In 1851 Smith began his most extensive research. The fact that the ratio between the amounts of oxygen and nitrogen present in the air varies exceedingly little under the most varied conditions of time and place had led to the impression that chemical analysis was unable to discover the impurities of town air which were made evident by their effect on human health, and even in certain cases by smell. Smith set himself systematically to combat this notion, and began by making a series of determinations of the sulphur compounds introduced into the air by the combustion of coal (Brit. Assoc. Report, 1851, pt. ii. p. 52). He followed this work up later by numerous determinations of other impurities—e.g. ammonia and carbonic acid. In 1856 Smith published a memoir of John Dalton (1766–1844) [q. v.], which embraced a history of the atomic theory from early times. The book displays erudition, common-sense, and impartiality of judgment wherever the issues were simple; but Smith had not sufficient clearness of mind or of style (in spite of occasional happiness of expression) to make a first-rate historian, and he failed to explain the genesis of Dalton's ideas (see Roscoe and Harden's New View of the Atomic Theory). In 1857 he was elected F.R.S. In 1859 he lectured on the organic impurities of the air before the Royal Institution, and described an ingenious method for a comparison of the relative amounts in different places. In 1864 Smith contributed to the report of the royal mines commission an elaborate examination of the air of mines and a comparison with that from various districts in large towns, and a physiological investigation of the effect of carbonic acid. In the same year Smith was elected chief inspector, under the Alkali Act of 28 July 1863, which provided for the inspection of alkali-works and other classes of factories (extended by the act of 1872), and for the infliction of fines when excessive amounts of acid vapours, likely to damage health and vegetation, were emitted. Smith performed his duties with tact and skill, insuring the co-operation of the previously hostile manufacturers in the working of the act, which he showed to be to their financial benefit. His twenty annual reports (continued till his death) contain a large amount of information on the condensation of hydrochloric acid and kindred subjects.
In April 1865 Smith proposed an ingenious ‘minimetric’ method of estimating carbonic acid in the air. In 1869 he published a book on ‘Disinfectants and Disinfection,’ containing a summary of other work, together with experiments of his own performed for the cattle plague commission. In it he recognised the fact that Pasteur's work on germs would revolutionise the subject, but it was only later that he became practically acquainted with Pasteur's methods. Smith's work led to the manufacture on a large scale by his friend Mr. Alexander McDougall of a useful disinfectant powder, consisting of a mixture of calcium sulphite and calcium phenate. In 1872 Smith published his ‘Air and Rain, the beginnings of a Chemical Climatology,’ in which he collected a large amount of experimental material from his previous papers. Less attention has been paid to this work than it deserves, partly because of its defects in composition (of which Smith was conscious), partly because Pasteur's work has diverted attention from the inorganic impurities of air. In the same year he published a study on peat-formation (Memoirs of Manchester Lit. and Phil. Soc.  iii. 281).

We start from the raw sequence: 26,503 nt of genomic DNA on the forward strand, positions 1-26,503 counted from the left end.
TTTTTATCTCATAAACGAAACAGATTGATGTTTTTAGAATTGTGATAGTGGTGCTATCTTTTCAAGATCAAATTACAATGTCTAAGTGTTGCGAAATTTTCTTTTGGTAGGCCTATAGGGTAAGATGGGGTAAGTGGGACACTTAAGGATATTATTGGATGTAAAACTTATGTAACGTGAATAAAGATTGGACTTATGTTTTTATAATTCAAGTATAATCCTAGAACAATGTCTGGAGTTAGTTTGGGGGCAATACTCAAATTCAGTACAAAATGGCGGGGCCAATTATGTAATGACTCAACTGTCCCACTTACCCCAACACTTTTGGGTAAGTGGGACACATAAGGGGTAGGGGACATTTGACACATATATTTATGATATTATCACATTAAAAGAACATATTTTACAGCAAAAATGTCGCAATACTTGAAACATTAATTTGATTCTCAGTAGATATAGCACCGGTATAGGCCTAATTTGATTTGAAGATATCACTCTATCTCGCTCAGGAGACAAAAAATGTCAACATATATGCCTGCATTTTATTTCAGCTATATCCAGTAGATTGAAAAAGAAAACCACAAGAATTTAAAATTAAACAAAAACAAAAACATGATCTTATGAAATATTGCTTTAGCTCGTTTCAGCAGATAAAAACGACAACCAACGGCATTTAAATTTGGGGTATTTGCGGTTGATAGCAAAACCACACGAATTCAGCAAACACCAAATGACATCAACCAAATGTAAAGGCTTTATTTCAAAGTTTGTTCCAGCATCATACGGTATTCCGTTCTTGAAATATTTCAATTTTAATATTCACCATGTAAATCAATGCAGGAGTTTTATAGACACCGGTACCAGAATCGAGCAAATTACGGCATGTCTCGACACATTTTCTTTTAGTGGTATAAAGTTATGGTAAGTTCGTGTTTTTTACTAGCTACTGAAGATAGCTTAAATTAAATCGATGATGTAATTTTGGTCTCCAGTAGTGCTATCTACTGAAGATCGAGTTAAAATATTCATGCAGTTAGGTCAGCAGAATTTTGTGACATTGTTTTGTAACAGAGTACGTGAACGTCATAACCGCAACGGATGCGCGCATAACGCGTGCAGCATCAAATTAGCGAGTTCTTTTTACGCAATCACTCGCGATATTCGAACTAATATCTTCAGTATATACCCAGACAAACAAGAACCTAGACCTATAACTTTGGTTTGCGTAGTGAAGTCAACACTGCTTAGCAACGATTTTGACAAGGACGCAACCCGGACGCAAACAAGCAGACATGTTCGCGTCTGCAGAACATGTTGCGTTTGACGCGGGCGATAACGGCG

After going in the autumn of 1872 to Iceland in the yacht of his friend, the chemist, James Young (1811–1883) [q. v.], he wrote an essay ‘On some Ruins at Ellida Vatu and Kjarlanes,’ and a book, ‘To Iceland in a Yacht’ (privately printed in May 1873). In the same year he paid a visit, also with Young, to the island of St. Kilda, which he described in ‘Good Words’ for 1875, and in a pamphlet, ‘A Visit to St. Kilda’ (privately printed in 1879). In 1876 he edited ‘The Chemical and Physical Researches of Thomas Graham [q. v.]’, with a useful analysis of the separate memoirs, and an introduction on Graham's place as a chemist. The book was privately printed at the expense of Young for distribution among chemists. In 1884 the introduction was republished, together with many of Graham's letters and explanatory notes by Smith, under the title ‘An Account of the Life and Works of T. Graham.’ In 1879 Smith, who was passionately devoted to archæology, and especially to Scottish archæology, published anonymously a book on ‘Loch Etive,’ where he had spent many vacations, and on the legend of the ‘Sons of Uisnach;’ a second edition appeared with his name, posthumously, in 1885. The work, which is written in dialogue form, is valuable for its description of the vitrified fort of Dun MacUisneachan, and its recognition, in anticipation of William Forbes Skene [q. v.] in his ‘Celtic Scotland,’ of the extremely early and close connection between the populations of western Scotland and north-east Ireland (Professor Boyd Dawkins).